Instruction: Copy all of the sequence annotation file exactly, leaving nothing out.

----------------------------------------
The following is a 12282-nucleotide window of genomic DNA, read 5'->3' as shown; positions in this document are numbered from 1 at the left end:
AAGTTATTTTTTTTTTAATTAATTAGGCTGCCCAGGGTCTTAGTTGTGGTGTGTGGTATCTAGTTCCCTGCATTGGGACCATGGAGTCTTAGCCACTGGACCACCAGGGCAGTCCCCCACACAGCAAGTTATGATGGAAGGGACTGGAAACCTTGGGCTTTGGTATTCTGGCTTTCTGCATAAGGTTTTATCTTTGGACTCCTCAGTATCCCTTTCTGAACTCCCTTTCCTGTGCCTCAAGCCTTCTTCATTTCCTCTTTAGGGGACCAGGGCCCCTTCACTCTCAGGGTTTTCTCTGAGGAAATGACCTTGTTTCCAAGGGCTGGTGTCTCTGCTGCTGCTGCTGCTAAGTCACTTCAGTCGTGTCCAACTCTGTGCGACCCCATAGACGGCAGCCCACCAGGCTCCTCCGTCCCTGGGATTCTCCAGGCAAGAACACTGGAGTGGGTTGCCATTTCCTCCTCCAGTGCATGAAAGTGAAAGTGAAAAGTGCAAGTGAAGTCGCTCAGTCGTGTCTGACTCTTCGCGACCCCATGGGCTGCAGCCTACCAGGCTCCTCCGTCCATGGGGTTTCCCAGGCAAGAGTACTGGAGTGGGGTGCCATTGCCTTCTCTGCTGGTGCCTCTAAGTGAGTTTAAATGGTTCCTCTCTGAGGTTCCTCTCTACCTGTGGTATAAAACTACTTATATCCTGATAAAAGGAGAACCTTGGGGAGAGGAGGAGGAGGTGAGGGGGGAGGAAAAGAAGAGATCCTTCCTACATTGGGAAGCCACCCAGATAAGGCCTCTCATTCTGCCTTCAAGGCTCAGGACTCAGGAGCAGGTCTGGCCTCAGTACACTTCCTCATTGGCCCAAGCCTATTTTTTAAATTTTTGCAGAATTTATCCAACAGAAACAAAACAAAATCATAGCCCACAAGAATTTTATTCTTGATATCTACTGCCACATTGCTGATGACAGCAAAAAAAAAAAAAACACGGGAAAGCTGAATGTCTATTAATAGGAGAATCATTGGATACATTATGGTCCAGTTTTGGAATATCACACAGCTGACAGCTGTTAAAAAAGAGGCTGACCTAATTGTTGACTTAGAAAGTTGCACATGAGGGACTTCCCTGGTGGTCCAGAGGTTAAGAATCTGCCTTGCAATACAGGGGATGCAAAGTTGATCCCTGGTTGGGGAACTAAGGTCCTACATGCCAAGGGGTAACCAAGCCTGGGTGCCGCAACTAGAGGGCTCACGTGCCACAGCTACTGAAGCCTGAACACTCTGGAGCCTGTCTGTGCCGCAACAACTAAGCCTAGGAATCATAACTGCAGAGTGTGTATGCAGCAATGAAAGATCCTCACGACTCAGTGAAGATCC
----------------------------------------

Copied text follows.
The following is a 12282-nucleotide window of genomic DNA, read 5'->3' as shown; positions in this document are numbered from 1 at the left end:
AAGTTATTTTTTTTTTAATTAATTAGGCTGCCCAGGGTCTTAGTTGTGGTGTGTGGTATCTAGTTCCCTGCATTGGGACCATGGAGTCTTAGCCACTGGACCACCAGGGCAGTCCCCCACACAGCAAGTTATGATGGAAGGGACTGGAAACCTTGGGCTTTGGTATTCTGGCTTTCTGCATAAGGTTTTATCTTTGGACTCCTCAGTATCCCTTTCTGAACTCCCTTTCCTGTGCCTCAAGCCTTCTTCATTTCCTCTTTAGGGGACCAGGGCCCCTTCACTCTCAGGGTTTTCTCTGAGGAAATGACCTTGTTTCCAAGGGCTGGTGTCTCTGCTGCTGCTGCTGCTAAGTCACTTCAGTCGTGTCCAACTCTGTGCGACCCCATAGACGGCAGCCCACCAGGCTCCTCCGTCCCTGGGATTCTCCAGGCAAGAACACTGGAGTGGGTTGCCATTTCCTCCTCCAGTGCATGAAAGTGAAAGTGAAAAGTGCAAGTGAAGTCGCTCAGTCGTGTCTGACTCTTCGCGACCCCATGGGCTGCAGCCTACCAGGCTCCTCCGTCCATGGGGTTTCCCAGGCAAGAGTACTGGAGTGGGGTGCCATTGCCTTCTCTGCTGGTGCCTCTAAGTGAGTTTAAATGGTTCCTCTCTGAGGTTCCTCTCTACCTGTGGTATAAAACTACTTATATCCTGATAAAAGGAGAACCTTGGGGAGAGGAGGAGGAGGTGAGGGGGGAGGAAAAGAAGAGATCCTTCCTACATTGGGAAGCCACCCAGATAAGGCCTCTCATTCTGCCTTCAAGGCTCAGGACTCAGGAGCAGGTCTGGCCTCAGTACACTTCCTCATTGGCCCAAGCCTATTTTTTAAATTTTTGCAGAATTTATCCAACAGAAACAAAACAAAATCATAGCCCACAAGAATTTTATTCTTGATATCTACTGCCACATTGCTGATGACAGCAAAAAAAAAAAAAACACGGGAAAGCTGAATGTCTATTAATAGGAGAATCATTGGATACATTATGGTCCAGTTTTGGAATATCACACAGCTGACAGCTGTTAAAAAAGAGGCTGACCTAATTGTTGACTTAGAAAGTTGCACATGAGGGACTTCCCTGGTGGTCCAGAGGTTAAGAATCTGCCTTGCAATACAGGGGATGCAAAGTTGATCCCTGGTTGGGGAACTAAGGTCCTACATGCCAAGGGGTAACCAAGCCTGGGTGCCGCAACTAGAGGGCTCACGTGCCACAGCTACTGAAGCCTGAACACTCTGGAGCCTGTCTGTGCCGCAACAACTAAGCCTAGGAATCATAACTGCAGAGTGTGTATGCAGCAATGAAAGATCCTCACGACTCAGTGAAGATCC